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Rooting for the Home TeamSport, Community, and Identity$
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Daniel A. Nathan

Print publication date: 2013

Print ISBN-13: 9780252037610

Published to Illinois Scholarship Online: April 2017

DOI: 10.5406/illinois/9780252037610.001.0001

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Basketball and Magic in “Middletown”

Basketball and Magic in “Middletown”

Locating Sport and Culture in American Social Science

Chapter:
(p.17) 1. Basketball and Magic in “Middletown”
Source:
Rooting for the Home Team
Author(s):

Mark Dyreson

Publisher:
University of Illinois Press
DOI:10.5406/illinois/9780252037610.003.0002

This chapter examines the passion for Indiana high school basketball that social scientists Robert and Helen Lynd tackled in their 1929 book Middletown: A Study in Contemporary American Culture. In their study the Lynds revealed that Middletown was a real place—Muncie, Indiana. The Bearcats was the actual name of the high school basketball team at Muncie Central High School. They explained how basketball captured the magical essence of Muncie, insisting that “Magic Middletown,” the cultural essence of the community, appeared more fully on the high school basketball court than in any other realm of heartland tribal life. The Lynds's work on “Magic Middletown” marked a turning point in American social science and placed the idea that sport forged community firmly into the scholarly lexicon. This chapter also considers the history of race in Muncie Central basketball that reveals how “they” became “we” in Magic Middletown, raising a variety of questions that remained far beyond the boundaries of the Lynds's sociological imaginations.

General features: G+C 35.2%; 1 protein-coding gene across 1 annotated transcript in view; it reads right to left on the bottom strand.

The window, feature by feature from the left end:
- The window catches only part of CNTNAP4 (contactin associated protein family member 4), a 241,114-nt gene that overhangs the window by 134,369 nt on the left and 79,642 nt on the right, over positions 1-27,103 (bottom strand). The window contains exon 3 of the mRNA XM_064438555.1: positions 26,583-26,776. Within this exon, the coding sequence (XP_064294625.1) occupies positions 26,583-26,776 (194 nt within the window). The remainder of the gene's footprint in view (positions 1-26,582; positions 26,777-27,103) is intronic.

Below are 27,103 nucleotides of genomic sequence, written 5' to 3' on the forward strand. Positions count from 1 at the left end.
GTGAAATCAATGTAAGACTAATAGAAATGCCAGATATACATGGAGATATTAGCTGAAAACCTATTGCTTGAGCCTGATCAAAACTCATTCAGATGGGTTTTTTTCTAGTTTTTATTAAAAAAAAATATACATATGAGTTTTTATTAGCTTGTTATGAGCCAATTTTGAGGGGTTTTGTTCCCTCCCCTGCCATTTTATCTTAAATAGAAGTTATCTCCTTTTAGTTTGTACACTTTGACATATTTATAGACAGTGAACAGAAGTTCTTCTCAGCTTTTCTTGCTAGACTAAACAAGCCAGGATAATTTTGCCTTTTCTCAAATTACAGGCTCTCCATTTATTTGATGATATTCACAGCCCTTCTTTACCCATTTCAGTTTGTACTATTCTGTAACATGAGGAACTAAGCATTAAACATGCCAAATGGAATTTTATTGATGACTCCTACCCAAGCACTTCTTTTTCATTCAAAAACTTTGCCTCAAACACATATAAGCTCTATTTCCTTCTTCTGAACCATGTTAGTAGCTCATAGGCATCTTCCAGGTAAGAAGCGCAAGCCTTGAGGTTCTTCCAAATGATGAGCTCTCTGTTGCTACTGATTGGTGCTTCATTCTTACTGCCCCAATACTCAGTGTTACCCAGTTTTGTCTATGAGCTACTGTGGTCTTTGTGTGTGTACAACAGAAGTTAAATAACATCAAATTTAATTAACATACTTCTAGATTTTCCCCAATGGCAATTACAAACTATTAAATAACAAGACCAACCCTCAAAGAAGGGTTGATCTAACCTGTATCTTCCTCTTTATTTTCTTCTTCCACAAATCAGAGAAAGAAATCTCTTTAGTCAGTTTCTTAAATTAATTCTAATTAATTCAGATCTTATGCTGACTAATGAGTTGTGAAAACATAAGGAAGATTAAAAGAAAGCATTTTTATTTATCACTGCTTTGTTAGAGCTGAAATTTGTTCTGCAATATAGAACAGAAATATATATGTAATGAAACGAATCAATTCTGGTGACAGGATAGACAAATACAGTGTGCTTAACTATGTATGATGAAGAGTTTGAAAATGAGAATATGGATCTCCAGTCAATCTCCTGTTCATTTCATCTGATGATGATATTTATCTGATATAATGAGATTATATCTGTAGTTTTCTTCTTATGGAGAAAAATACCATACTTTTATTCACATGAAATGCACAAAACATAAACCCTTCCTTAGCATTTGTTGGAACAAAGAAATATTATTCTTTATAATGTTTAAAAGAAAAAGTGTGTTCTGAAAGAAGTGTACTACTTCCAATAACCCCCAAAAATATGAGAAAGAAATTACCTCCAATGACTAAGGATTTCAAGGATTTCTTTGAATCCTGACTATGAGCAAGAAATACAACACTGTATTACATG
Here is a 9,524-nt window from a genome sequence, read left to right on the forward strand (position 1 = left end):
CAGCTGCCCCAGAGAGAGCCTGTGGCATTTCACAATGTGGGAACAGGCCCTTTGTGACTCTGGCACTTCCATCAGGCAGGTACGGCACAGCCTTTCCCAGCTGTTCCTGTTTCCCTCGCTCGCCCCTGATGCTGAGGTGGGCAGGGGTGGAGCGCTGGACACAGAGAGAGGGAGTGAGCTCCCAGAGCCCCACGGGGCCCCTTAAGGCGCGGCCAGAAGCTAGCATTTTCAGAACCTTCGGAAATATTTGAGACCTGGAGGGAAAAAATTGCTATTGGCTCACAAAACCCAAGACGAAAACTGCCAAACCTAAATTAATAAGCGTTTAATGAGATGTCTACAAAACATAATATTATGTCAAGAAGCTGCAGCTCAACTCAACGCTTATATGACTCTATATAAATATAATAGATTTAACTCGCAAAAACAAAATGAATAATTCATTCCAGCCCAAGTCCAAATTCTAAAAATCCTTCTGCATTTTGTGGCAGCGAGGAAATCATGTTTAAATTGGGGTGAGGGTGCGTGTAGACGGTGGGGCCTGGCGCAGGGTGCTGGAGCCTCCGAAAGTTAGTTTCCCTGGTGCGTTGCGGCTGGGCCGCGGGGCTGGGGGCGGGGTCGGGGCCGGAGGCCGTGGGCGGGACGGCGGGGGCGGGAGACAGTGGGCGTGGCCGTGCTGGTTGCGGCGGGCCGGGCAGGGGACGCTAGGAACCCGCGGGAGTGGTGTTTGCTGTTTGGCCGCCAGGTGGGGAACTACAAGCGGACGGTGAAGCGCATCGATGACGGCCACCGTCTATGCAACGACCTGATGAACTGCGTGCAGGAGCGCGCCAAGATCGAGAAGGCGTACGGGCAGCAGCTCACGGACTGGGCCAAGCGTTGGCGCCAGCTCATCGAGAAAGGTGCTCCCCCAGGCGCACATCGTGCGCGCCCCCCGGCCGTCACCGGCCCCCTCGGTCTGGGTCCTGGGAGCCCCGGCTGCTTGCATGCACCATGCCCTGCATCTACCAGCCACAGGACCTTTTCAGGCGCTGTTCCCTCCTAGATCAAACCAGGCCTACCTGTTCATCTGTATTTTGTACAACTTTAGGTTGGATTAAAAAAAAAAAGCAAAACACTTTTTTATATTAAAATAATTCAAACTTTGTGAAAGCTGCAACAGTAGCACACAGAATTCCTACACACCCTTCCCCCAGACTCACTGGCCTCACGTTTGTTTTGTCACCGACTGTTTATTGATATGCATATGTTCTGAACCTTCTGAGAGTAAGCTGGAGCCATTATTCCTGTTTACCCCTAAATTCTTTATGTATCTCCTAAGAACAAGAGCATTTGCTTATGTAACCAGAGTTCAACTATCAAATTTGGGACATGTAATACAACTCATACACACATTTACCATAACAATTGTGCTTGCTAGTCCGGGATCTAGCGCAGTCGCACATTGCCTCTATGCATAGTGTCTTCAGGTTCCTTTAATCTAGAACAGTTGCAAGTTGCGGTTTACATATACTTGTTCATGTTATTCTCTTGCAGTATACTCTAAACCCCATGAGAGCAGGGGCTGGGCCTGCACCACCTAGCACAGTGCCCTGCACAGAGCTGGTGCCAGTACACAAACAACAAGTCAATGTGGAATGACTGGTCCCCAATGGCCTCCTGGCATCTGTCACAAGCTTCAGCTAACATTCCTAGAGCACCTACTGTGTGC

Keywords:   race, high school basketball, Middletown, American culture, Muncie Central High School, Magic Middletown, community, social science, sport

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